Major Electric Truck Project by Daimler and Calif. Clean Air Agency

July 13, 2018

In a landmark announcement on July 6th, California’s South Coast Air Quality Management District (SCAQMD) and Daimler Trucks North America (DTNA), the world leader in heavy-duty truck sales, announced the launch of a $31.3 million project to develop and demonstrate electric truck technology for the heavy-duty market. The project will play a tremendously important role in the transformation of the heavy-duty transportation market, from one that is entirely too dependent on petroleum fuels to one that can be powered by renewable electricity.

The Zero Emission Trucks and EV Infrastructure Project will be instrumental in accelerating the commercial readiness of battery-electric heavy-duty trucks, as it will test and deploy the vehicles in real-world commercial fleet operations, gathering data and information from end-users. The trucks will operate in and around the communities of the South Bay and South Los Angeles that are disproportionately impacted by diesel-fueled truck traffic and their related emissions.

Demonstration and commercialization projects will be crucial to help deploy, test, and reduce costs for zero emission technologies. This project is one of the largest electric truck demonstrations initiated using air district funds.

Demonstration and commercialization projects will be crucial to help deploy, test, and reduce costs for zero emission technologies. This project is one of the largest electric truck demonstrations initiated using air district funds.

The project is expected to begin later this year with all twenty trucks to be in operation by April 2019. The demonstration fleet will consist of twenty heavy-duty battery-electric trucks – ten Class 8 Freightliner eCascadias and ten Class 6 Freightliner eM2s – including associated charging infrastructure with energy storage systems. Seven of the eCascadias will be used in port drayage operations at the Ports of Long Beach and Los Angeles to support the goods movement industry.

The eCascadia is designed to have a range of up to 250 miles (400 kilometers) between charges while the smaller eM2 will operate with a range of about 230 miles. Both vehicles will plug into a Combined Charging Standard Type 1 (CCS T1) charger. DTNA will install DC fast charger stalls at the identified fleet locations and provide an adequate number of chargers to support this fleet of battery-electric trucks. Each fast charger will be paired with multiple battery energy storage systems to optimize utility costs and reduce infrastructure enhancements required to support the chargers. The proposed chargers will take two to three hours to charge the vehicles up to 80%.

Serving as one of the main catalysts for the project, the San Pedro Bay Ports Clean Air Action Plan, adopted by the Ports of Long Beach and Los Angeles, lays the groundwork for the ports to deploy zero emission vehicles and equipment in the coming years. The Plan has generated incredible enthusiasm from stakeholders throughout the ports for electric truck technologies. It is widely accepted there are many benefits to electric trucks, but the cost of the current technologies and the availability of charging assets still present considerable hurdles to widespread deployment of such vehicles.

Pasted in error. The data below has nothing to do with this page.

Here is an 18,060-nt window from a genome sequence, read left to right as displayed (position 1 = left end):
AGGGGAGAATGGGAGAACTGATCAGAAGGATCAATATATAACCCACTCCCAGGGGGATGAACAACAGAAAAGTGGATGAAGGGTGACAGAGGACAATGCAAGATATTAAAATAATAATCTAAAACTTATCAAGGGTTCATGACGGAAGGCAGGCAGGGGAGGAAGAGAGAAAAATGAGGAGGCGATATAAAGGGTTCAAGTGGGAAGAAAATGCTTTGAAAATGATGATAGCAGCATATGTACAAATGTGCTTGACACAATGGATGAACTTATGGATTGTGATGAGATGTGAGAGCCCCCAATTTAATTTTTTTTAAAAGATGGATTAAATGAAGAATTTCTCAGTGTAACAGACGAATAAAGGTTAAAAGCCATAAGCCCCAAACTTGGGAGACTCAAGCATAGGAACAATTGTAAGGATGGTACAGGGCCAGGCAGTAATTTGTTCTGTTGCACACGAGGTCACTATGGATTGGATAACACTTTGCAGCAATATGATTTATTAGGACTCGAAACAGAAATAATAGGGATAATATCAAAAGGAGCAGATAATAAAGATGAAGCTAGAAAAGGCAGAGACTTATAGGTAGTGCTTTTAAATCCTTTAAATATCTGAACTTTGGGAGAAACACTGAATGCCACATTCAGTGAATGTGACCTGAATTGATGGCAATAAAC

DTNA will serve as the primary investor in the project, allocating $15.6 million towards the demonstration of these innovative vehicles. SCAQMD will provide $13.6 million and additional support will be provided by $2 million from the Ports of Long Beach and Los Angeles and $500,000 from the U.S. Environmental Protection Agency’s Region 9.

The evolution of the on-road heavy-duty transportation industry is at a critical stage – there is substantial need to address the sources of smog, toxic air contamination, and the worst of the short-lived climate pollutants, black carbon.

Demonstration projects are key to deploying zero emission technologies, and ultimately reducing the costs of these technologies. Truck manufacturers like DTNA need to collect operational data in order to further develop and refine electrified vehicle technologies. As such, DTNA will use this project to continue its product development cycle from pre-commercial demonstrations in early 2019 to full-scale commercialization in 2021.

The evolution of the on-road heavy-duty transportation industry is at a critical stage – there is substantial need to address the sources of smog, toxic air contamination, and the worst of the short-lived climate pollutants, black carbon. It is thus clear that electric truck technologies will play a major role in sustainable goods movement. Industry leaders like DTNA, with considerable support from SCAQMD and the Ports of Long Beach and Los Angeles, are moving forward boldly to make this a reality in the near-term. With such tremendous benefits to be provided by this noteworthy project and noteworthy partners, it is no surprise that this effort has gained widespread support from the region’s leading community and government agencies working to accelerate a zero-emission transportation future.